151st ARW pilots train NATO AWACS aircrews in Germany
By Maj. Krista DeAngelis, 151st ARW/PA
/ Published August 02, 2009
GEILENKIRCHEN AIR BASE, Germany -- Sitting in the dining room of the Hotel Jabusch, the Utah Air Guard KC-135 aircrew is all smiles as they reminisce about the day's mission that originated nearly 24 hours earlier in Salt Lake City and ended at Geilenkirchen Air Base, Germany. It's been a long, exhausting day, yet spirits are high as the group orders a variety of schnitzels to kick off their two-week training rotation to Germany.
Throughout this mini deployment, 35 maintenance and operations Airmen from the 151st Air Refueling Wing have made the 10-hour trip to Europe to provide critical air refueling training to the NATO E-3 AWACS aircrews stationed at Geilenkirchen. These multinational NATO crews are made up of 11 nations and are preparing to deploy downrange in support of the International Security Assistance Force. The 151st ARW is just one of several Guard units that deploy each year to help train the AWACS aircrews, which allows them to perform their airborne surveillance and command and control missions. This year's training takes place from July 26 through August 7.
Upon arrival at Geilenkirchen, also known as "GK," the group is met by the very outgoing and knowledgeable Air National Guard Liaison Officer, Lt. Col. Dave McKinney. Colonel McKinney is the full-time liaison poised to provide logistics and support at any time to Guard KC-135 crews deploying out for the air refueling training missions.
"The ANGLO job is a three-year tour and a one-man show," Colonel McKinney explains. "I liaise between the NATO community here and the E-3 AWACS and the ANG KC-135 tankers. This operation has been going on for 15 years at GK and I'm the fourth full-time liaison. The job entails scheduling billeting, cars, and basically anything you have on a normal deployment."
The ANG has an 88-week contract to support the air refueling missions so various Guard units rotate in and out on a two-to three-week basis, he continued. The closest other unit the AWACS can use is Mildenhall, but because the operations tempo of the Air Force is so high, their KC-135s are used all over the place. The reason for the contract is because the AWACS community wanted dedicated air refueling for their crews.
But while the primary reason for the contract may be training for the AWACS crews, the KC-135 crews and maintainers also receive critical training they aren't able to get from flying and supporting stateside missions.
1st Lieutenant Dave Geerdes, a KC-135 co-pilot and a first-timer to GK, explains some of the challenges associated with flying missions overseas. "What makes it [the missions] demanding overseas is working with air traffic controllers with accents in their communications. We all speak English, however, sometimes things come out a little different and it makes it a little bit challenging to understand exactly what it is...we learn a little bit more about international relationships with the foreign receivers and not knowing exactly what to expect from them keeps you on your toes."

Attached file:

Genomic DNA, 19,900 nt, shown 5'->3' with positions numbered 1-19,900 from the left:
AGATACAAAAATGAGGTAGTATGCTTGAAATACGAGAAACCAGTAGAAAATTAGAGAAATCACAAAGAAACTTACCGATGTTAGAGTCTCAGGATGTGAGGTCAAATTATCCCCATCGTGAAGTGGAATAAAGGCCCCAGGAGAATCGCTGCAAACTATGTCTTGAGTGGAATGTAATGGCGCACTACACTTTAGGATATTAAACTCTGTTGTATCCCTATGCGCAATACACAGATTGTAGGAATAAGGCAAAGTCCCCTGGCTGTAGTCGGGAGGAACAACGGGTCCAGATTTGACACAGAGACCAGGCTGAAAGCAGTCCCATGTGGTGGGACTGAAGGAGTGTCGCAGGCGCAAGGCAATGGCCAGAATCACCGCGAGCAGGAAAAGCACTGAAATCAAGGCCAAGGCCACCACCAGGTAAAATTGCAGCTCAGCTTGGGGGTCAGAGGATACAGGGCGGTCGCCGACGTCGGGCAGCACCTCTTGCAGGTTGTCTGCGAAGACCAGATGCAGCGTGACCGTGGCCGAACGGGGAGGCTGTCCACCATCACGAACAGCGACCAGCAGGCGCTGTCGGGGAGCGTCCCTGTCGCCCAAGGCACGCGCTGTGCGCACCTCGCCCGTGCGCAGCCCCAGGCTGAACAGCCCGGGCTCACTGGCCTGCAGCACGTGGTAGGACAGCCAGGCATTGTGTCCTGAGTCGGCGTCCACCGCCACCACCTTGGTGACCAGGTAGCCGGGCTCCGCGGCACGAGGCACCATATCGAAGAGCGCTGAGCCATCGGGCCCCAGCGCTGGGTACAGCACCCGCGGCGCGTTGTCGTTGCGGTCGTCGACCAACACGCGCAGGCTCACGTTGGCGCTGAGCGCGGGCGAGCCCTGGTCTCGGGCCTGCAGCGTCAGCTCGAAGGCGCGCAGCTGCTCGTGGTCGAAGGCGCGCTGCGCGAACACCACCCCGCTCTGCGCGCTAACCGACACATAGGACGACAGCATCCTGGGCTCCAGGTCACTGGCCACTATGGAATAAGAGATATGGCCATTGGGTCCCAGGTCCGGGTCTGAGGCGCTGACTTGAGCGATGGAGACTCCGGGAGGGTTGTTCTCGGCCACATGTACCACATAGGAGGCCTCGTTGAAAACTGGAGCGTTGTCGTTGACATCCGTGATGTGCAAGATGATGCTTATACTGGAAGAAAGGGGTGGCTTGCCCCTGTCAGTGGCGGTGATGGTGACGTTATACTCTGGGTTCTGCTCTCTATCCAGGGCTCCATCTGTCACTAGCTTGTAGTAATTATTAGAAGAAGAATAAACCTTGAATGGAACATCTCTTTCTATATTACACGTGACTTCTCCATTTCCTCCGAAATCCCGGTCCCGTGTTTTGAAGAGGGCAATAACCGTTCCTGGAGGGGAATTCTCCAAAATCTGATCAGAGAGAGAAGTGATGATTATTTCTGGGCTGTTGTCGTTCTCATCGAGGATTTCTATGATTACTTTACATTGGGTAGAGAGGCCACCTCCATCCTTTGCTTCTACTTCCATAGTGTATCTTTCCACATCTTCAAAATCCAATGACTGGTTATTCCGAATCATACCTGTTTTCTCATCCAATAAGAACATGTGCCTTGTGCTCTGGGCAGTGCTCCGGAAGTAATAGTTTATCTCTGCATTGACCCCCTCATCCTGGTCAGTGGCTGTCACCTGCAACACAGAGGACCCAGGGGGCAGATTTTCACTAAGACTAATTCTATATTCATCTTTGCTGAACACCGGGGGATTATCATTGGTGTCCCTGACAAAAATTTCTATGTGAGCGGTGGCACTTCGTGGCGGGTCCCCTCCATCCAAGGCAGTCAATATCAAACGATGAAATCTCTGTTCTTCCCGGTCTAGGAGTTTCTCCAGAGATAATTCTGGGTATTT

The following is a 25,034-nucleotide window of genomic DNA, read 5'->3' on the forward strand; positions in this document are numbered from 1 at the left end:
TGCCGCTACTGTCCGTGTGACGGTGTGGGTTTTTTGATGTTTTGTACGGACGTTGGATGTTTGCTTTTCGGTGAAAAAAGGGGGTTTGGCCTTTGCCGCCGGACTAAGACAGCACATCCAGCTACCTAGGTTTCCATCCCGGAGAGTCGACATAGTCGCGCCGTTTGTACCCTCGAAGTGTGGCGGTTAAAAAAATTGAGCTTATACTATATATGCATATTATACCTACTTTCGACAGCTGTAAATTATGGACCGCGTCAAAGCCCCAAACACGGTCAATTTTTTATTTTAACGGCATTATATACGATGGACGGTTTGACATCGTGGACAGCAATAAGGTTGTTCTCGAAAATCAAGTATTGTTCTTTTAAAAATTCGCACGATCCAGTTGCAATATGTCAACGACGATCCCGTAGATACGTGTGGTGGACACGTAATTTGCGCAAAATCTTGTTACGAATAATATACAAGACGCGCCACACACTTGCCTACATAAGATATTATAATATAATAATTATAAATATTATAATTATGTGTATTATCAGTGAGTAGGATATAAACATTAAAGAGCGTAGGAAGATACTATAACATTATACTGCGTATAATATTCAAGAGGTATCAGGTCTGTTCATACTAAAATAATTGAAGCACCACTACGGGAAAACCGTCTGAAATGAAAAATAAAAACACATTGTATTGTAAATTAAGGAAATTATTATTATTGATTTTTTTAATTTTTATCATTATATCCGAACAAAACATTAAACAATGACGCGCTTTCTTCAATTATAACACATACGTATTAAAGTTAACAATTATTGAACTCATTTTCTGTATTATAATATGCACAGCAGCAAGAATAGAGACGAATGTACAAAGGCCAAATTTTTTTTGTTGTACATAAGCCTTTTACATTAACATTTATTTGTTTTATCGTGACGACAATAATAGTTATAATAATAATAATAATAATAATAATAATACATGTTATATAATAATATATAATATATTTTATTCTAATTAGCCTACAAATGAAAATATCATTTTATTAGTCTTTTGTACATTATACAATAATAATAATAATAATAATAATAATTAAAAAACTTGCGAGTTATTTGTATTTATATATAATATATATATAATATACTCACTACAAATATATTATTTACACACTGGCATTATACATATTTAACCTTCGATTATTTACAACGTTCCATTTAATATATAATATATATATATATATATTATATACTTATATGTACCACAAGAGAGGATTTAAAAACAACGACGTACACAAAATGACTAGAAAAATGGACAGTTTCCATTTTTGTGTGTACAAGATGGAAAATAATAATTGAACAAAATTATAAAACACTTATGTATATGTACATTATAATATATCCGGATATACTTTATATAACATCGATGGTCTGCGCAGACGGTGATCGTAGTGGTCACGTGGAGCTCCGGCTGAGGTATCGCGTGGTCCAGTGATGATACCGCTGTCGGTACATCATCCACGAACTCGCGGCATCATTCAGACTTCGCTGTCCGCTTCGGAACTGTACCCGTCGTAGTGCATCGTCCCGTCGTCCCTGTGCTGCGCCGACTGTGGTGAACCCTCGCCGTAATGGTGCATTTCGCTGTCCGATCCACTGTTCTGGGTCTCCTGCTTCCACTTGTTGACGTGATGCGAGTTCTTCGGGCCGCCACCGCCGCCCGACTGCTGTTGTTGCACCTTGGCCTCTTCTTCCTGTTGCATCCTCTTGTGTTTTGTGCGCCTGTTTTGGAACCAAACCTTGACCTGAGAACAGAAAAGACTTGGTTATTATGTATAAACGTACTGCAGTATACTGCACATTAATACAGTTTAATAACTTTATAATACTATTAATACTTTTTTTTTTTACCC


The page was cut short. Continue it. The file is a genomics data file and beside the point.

During the trip, the pilots aren't the only ones enjoying the location and cultural challenges. The maintenance crews are also having some fun of their own, not just with the local scenery, but with some of the aircraft's batteries, parts and engine issues.
"This mission has been interesting...and we've had a few unusual occurrences," said Master Sgt. Clint Hutchings, one of the wing's maintainers. "Sometimes you get deployments where everything is smooth and nothing is out of the ordinary, but this gives us an opportunity to exercise our maintenance [skills] that we've been taught back home and use it to fix broken aircraft."
Engine and battery issues allowed the maintainers to utilize their supply system to acquire new parts from other bases as well as enable some of the back-shop specialists to trouble-shoot some of the problems. With a variety of interesting challenges, the trip has enabled some of the wing's traditional maintenance Guardsmen to observe and deal with overseas maintenance issues firsthand.
"It's been a great experience here," said Sergeant Hutchings. "The workload is light enough so we can bring new traditional Guardsmen and not overwhelm them. If we were deployed to a forward location, the workload there can be so heavy and so constant that it sometimes overwhelms them...so this is a great opportunity."
And with the hard work and ingenuity of the wing's maintainers, the KC-135s have been able to successfully fly two missions a day during the first leg of the trip. Lt. Col. Boyd Badali, 191st Air Refueling Squadron's director of operations, has benefitted from the fruits of maintenance's labor by flying several of the week's missions.
"Today's mission went great, we rendezvoused on time with the NATO receiver aircraft and got a lot of training," explains Colonel Badali during the July 29 mission. "The rotation over here, just to sum it up, is fantastic training for everybody. We get the experience in deploying with the units ...both our operations and maintenance folks come overseas for vital training and the legs back and forth are just as important for training for the flyers as the legs here. The base is set up great to take care of us, the facilities are good and it's a win-win situation for everyone. I know the NATO AWACS are happy with us and its great training for the KC-135 Guard crews."
The first leg of the trip wrapped up on July 31 with a crew consisting of eight aircrew and maintainers, along with three public affairs personnel bidding a fond farewell to the scenic country that morning. As the plane flew over the quaint German homes and fields of green, there was a certain anticipation that could be felt for next year's deployment.
A swap-out aircraft is scheduled to fly into GK on August 2 to finish up the final week of training.